Do You Have Kitchen Gaps?

[ The Granny Plan was originally inspired by a weekly series I wrote back in 2013. I thought I’d share some of the original for new readers … just click thru the links to get a little taste of the book from the linked post excerpts. ]

We’ve come very far in The Granny Plan over the past couple of months! In the beginning there was just you and your kitchen in whatever shape it was in. You have systematically brought some structure and routine to your kitchen … I’m really happy for you and so proud! Now that we are working our way toward the end of the series we need to consider any kitchen gaps.

What are Kitchen Gaps?

Since this is a program that is structured very generally to fit everyone there are bound to be gaps. Things that apply to you and your family and nobody else really. For instance, suppose someone in your home has diabetes or a severe food allergy. Then the food coming out of your kitchen will need to be adjusted for your situation. Maybe there are some adjustments to your pantry or your routine for cooking meals.

Or say you have a shift job. You work 12 hour days 4 days on 3 days off. Or your spouse does. You most likely can’t or don’t want to cook much on those days. If so then you’ll need to work out a plan that allows you to pre-prepare food for the days you have to work a lot. Or if you have a long commute. You’ll want to adjust to allow for quick breakfasts and easy to carry lunches that don’t skimp on the nutrition.

Or say it’s you that is sick. If you’re already ill with a chronic ailment you’ll want to approach The Granny Plan at your own pace. And you’ll need to make adjustments to help deal with any bad days where you just can’t get much done. Cooking ahead a bit when you have a good day is helpful, for instance. Making freezer meals works out well.

 

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Building up a Real Food Pantry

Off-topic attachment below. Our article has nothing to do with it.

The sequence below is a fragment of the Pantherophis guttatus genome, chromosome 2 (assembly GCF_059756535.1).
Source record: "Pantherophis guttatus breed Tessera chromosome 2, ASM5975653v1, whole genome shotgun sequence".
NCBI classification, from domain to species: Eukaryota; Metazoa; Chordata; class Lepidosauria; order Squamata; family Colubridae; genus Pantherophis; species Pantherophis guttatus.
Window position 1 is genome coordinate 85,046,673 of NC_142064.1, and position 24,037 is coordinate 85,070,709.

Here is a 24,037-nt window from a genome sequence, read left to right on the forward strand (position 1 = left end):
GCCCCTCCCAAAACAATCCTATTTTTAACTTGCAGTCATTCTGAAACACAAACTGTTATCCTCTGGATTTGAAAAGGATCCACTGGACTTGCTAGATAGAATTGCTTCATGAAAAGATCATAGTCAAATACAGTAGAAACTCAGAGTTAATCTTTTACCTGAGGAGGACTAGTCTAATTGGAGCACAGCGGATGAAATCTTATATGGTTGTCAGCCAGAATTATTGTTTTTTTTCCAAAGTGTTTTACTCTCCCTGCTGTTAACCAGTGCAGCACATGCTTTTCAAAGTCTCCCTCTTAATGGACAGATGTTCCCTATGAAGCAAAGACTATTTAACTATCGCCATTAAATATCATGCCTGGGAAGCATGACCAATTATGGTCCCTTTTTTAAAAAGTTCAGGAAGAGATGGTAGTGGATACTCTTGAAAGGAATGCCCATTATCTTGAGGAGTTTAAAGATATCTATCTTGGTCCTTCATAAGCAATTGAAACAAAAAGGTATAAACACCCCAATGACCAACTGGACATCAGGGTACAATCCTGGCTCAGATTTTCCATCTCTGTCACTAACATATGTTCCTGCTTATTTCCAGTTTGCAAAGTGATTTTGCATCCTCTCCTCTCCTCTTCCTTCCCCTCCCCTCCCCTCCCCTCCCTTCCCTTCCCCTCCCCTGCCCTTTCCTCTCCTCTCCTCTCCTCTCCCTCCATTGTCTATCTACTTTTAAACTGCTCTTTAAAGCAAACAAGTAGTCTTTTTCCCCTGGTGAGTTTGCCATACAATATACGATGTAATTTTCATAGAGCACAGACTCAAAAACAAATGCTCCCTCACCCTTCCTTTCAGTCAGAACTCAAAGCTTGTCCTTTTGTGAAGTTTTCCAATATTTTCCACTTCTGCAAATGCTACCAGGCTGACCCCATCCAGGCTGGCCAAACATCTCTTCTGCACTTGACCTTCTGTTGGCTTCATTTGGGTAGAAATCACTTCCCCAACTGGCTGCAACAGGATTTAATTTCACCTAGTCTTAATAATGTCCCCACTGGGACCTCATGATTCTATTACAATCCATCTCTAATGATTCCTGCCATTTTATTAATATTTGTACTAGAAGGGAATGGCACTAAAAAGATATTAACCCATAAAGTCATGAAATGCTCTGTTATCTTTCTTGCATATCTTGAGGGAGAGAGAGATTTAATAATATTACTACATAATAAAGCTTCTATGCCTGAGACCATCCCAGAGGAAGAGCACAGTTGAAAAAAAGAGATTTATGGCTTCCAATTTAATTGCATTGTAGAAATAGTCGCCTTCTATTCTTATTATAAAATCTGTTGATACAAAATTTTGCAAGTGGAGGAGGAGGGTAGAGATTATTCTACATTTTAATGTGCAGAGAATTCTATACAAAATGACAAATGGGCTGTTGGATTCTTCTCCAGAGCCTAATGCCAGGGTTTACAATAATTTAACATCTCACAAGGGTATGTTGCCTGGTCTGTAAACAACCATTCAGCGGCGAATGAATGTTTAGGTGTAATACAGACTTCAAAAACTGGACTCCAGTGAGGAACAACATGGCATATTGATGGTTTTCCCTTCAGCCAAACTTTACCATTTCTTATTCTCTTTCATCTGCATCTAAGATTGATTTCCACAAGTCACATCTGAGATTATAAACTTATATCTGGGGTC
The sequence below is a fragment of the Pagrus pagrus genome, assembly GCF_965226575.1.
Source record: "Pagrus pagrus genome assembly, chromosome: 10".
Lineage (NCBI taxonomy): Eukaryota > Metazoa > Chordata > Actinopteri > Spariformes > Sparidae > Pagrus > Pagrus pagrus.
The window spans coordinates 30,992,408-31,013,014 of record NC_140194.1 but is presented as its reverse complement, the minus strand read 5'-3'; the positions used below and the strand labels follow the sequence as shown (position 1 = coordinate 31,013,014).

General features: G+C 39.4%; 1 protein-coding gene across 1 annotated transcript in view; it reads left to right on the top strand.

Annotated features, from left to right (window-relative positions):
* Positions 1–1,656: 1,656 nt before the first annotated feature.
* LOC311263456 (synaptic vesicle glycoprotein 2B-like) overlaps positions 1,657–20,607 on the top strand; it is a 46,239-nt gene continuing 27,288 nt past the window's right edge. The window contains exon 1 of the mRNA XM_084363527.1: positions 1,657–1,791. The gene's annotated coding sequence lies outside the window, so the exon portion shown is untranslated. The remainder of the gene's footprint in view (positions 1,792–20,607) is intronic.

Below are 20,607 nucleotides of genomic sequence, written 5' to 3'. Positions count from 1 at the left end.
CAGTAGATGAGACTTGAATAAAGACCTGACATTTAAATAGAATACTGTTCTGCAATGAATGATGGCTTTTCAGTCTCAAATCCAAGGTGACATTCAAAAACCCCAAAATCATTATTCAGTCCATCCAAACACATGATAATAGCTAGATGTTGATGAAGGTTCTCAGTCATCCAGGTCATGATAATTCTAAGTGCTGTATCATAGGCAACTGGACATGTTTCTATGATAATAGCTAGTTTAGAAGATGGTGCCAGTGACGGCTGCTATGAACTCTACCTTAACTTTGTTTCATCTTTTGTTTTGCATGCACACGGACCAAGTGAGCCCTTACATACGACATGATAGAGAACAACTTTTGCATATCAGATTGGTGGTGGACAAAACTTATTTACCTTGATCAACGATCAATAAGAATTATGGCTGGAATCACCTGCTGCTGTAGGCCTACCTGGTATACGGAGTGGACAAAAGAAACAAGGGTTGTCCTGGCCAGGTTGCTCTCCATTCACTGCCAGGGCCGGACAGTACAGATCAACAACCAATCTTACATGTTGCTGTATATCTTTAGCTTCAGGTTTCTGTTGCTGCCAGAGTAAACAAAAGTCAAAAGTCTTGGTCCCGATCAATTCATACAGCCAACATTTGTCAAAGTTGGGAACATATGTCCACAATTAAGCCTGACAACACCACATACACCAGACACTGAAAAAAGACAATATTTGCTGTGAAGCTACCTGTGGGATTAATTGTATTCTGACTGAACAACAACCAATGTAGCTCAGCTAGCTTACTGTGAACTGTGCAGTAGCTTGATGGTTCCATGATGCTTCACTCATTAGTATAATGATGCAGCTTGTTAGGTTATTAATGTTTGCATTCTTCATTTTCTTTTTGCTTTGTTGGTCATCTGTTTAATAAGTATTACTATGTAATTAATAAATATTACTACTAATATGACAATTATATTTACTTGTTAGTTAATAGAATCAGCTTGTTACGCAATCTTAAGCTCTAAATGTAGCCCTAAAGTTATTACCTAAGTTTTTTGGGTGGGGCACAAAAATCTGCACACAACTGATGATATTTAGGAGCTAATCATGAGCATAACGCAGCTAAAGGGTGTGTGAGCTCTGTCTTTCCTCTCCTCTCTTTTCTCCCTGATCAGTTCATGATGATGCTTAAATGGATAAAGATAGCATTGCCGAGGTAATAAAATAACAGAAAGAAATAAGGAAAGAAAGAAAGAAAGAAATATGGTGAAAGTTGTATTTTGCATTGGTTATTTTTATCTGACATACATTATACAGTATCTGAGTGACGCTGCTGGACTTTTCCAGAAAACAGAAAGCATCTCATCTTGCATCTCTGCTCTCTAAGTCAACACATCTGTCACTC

[ The Granny Plan was originally inspired by a weekly series I wrote back in 2013. I thought I’d share some of the original for new readers … just click thru the links to get a little taste of the book from the linked post excerpts. ]

We’re rounding that last curve around the track to the finish line in “The Granny Plan” this week. Oh, we still have a few more steps to cover but we’re getting so close! Today we’re going to talk about ingredients and the logistics of keeping what you need to make what you want on hand. Most times this is where people start talking about menu planning, but I’m not going to talk about that. While menu planning is a step up from panicked runs to the grocery store on a daily basis it still falls far short of ideal. And pantry cooking is so much easier than menu plan cooking that we’ll just jump right in. You’ll want to be prepared to make most anything you might usually make at all times. A good pantry reduces a lot of the work of scratch cooking.

The Pantry Principle

In my series “The Pantry Principle” I talk about how having a pantry full of ingredients keeps real food costs as low as can be and makes cooking faster and easier by eliminating multiple runs to the grocery store.

But how do we get there? A big backlog of real food sounds great but virtually impossible to achieve! First there’s storage, where would I put it? And next, how do I get the extra money it would take to buy ahead? What about spoilage? What about storing perishables with only a tiny freezer to do it in?

One Step at a Time

As with all things in “The Granny Plan” we handle this one step at a time. If we try to swallow this elephant whole we’re bound to make some costly mistakes. So let’s break it down into simple steps we can start on one at a time and gradually build up to the point we have the pantry we’d like to have.

First, realize that the list of things you’d want to keep on hand in a real food kitchen is pretty finite. Granny didn’t go to huge grocery stores … the variety of things you’ll need for real food scratch cooking is really quite small. I give a sample list of raw ingredients in this post what you’ll need as raw ingredients. Of course you’ll want to adjust this list to match your kitchen eventually, but don’t worry about that right now.


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Begin a Real Food Project

[ The Granny Plan was originally inspired by a weekly series I wrote back in 2013. I thought I’d share some of the original for new readers … just click thru the links to get a little taste of the book from the linked post excerpts. ]

Moving on to the second half of The Granny Plan

With the basics under our belt we’re now ready to move on to the fundamental foods of a real food diet. Excited? I know I am. This is where we start working on the core of what traditional food is all about, that is wholesome ingredients! Sure, we’ve made a few adjustments here and there leading up to this point but now we’ll start planning a strategy to undertake some bigger projects. Things like locating and buying raw milk, beginning to make fermented foods and breads with soaked flour, and stocking a pantry with wholesome ingredients so we’re ready for anything!

Are you revved up? Let’s get underway with a question …